Refusing to Normalise Trump: Some Advice for the Chattering Classes
by Justin E. H. Smith
I went on the international cable news channel France 24 last night, and gave interviews to both the French and English services of the network in my capacity as a founder of the After Trump movement. I was nervous about having to speak French, and trying to get the talking points just right in my head as I sat down in the guest’s seat in front of the cameras. The host greeted me kindly, and asked me if I’d heard the latest, that Trump had just announced Mike Pence would be in charge of the transition, that Chris Christie was out, and that, it now appeared, certain elements of Obamacare were not so bad after all. He asked me if I thought it would be a good idea to discuss these things on air. Oh fuck, I thought, it’s happening already. He’s conscripting me in the inevitable process of normalisation. I began to nod weakly in the affirmative, but caught myself in time, and recommitted to what I was there for. “I don’t think I have much to say about these aspects of the story,” I told him sincerely.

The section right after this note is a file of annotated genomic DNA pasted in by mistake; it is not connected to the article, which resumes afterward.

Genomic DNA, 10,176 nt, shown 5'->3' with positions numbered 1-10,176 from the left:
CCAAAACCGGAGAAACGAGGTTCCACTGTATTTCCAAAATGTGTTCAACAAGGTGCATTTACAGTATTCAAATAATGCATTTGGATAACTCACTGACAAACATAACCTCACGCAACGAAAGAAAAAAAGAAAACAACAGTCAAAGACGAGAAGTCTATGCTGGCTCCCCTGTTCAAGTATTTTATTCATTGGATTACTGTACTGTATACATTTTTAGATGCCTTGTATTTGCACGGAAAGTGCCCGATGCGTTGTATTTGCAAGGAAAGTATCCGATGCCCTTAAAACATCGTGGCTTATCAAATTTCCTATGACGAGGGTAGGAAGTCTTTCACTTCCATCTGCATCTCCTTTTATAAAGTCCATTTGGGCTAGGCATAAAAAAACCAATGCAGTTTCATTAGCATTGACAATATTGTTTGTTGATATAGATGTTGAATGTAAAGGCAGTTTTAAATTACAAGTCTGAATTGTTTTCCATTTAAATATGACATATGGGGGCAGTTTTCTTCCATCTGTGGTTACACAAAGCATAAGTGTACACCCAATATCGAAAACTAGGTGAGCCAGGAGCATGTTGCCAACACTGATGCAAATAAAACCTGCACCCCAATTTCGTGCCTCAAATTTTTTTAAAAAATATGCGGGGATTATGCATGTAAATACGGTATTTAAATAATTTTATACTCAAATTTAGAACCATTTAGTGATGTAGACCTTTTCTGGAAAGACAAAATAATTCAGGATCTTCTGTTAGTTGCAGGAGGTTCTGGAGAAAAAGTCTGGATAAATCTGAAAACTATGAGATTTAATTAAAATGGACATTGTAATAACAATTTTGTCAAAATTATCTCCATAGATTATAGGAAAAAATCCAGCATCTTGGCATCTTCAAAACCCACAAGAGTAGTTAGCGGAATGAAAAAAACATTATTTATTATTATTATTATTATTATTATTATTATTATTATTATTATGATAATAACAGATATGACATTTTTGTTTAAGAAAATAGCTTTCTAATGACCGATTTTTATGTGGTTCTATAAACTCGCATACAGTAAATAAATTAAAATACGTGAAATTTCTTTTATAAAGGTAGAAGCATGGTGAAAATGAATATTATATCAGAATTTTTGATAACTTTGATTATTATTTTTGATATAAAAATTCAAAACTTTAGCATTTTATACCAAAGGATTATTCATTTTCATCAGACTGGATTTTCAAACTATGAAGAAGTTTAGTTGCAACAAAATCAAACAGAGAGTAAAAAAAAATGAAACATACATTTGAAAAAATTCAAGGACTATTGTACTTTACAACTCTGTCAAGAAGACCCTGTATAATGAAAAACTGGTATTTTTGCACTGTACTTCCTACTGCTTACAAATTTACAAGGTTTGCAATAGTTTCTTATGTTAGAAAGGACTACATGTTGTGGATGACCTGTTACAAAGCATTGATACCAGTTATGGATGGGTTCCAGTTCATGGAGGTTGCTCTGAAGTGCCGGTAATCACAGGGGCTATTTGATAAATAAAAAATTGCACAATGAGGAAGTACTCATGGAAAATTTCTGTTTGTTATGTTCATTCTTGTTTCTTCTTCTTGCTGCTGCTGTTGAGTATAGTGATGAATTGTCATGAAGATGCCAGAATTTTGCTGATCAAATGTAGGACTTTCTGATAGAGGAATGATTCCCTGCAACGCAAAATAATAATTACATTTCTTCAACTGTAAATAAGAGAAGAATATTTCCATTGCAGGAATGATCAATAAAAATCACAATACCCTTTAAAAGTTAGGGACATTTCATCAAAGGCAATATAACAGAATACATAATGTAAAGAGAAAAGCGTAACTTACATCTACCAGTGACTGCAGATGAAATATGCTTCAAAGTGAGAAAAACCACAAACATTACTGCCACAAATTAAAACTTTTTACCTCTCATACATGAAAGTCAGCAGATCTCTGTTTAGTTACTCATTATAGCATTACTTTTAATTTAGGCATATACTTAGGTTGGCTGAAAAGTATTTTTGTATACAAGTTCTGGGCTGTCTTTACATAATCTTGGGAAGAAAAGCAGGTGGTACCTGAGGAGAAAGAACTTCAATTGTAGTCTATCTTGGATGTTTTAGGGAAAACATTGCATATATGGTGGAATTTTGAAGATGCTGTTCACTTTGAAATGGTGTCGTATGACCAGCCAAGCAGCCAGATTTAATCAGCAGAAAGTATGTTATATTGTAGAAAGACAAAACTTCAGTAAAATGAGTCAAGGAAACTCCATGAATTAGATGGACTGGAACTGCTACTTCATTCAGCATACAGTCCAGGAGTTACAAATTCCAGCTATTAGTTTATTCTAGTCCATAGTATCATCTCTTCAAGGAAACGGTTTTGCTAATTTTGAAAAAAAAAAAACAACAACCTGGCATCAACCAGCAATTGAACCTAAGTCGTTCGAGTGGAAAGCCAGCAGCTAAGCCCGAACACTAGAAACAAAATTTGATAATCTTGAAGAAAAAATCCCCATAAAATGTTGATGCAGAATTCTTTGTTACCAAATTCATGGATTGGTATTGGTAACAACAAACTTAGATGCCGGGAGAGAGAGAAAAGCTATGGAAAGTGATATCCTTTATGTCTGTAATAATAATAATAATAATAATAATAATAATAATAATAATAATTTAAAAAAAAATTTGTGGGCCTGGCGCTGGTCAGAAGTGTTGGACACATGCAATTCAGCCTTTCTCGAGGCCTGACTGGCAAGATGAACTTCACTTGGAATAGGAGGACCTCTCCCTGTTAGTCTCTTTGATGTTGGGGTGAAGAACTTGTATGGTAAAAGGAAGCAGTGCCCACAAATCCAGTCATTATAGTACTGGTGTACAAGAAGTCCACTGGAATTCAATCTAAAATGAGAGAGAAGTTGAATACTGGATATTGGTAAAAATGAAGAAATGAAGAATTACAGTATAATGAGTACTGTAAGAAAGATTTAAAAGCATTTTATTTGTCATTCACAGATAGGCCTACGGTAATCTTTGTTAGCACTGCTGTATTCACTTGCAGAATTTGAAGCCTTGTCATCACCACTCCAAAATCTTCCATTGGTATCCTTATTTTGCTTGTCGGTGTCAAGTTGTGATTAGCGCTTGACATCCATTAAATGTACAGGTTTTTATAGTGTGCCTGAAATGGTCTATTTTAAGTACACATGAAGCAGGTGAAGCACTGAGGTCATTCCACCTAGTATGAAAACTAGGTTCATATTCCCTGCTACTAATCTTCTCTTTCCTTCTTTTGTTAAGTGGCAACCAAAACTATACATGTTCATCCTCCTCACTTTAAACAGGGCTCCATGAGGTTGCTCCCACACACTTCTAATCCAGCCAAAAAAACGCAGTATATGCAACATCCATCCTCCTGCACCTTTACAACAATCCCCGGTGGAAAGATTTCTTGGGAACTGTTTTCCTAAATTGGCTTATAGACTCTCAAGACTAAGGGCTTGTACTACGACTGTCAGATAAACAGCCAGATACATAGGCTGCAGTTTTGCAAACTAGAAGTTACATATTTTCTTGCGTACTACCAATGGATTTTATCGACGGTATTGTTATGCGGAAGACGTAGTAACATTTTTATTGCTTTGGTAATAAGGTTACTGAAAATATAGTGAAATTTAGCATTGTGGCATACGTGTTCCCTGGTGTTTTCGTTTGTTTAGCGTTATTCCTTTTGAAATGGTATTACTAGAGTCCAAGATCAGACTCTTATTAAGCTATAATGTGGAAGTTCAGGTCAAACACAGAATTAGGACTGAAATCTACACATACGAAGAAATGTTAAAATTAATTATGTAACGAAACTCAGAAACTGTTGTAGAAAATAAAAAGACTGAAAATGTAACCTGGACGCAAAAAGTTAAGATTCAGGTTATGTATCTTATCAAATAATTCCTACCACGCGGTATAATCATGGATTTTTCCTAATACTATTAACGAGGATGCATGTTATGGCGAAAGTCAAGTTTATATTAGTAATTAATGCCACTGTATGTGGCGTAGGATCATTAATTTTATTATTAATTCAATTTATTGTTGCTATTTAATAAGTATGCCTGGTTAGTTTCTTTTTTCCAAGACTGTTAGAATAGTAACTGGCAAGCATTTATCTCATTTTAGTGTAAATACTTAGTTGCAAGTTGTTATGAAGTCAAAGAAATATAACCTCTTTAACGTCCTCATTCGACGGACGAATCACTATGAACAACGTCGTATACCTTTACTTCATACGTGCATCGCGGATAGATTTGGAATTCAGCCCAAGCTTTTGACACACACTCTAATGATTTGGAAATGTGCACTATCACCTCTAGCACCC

Then we went on air, and I told him, precisely, what it was I was there for. I told him that this or that bit of good news about Trump not being so bad as we expected is not of interest to us, and in fact to approach Trump’s rise to power in a policy-by-policy way is to aid and abet the process of normalisation that will, eventually, if successful, enable him to impose whatever policies he wants with no surviving democratic or institutional constraints to stop him and his boyars. The problem is not that he believes this or that particular thing, but that, to the extent that he articulates views in coherent language at all, he shows no commitment to the truth of these views, and no interest in holding to them. The only thing he shows, consistently, is contempt for and ignorance of American political institutions and the Constitution, notably freedom of the press and freedom of assembly. It is not that he is a bad president, but that he is a petulant child thrust into the role of president, and with nothing more than a faint buzz of ill will to those who oppose him guiding his political decisions. He is dangerous, and he represents a radical rupture with all American political traditions, liberal, conservative, socialist, and libertarian alike. That is the problem, I said, and that is what I am here to talk about.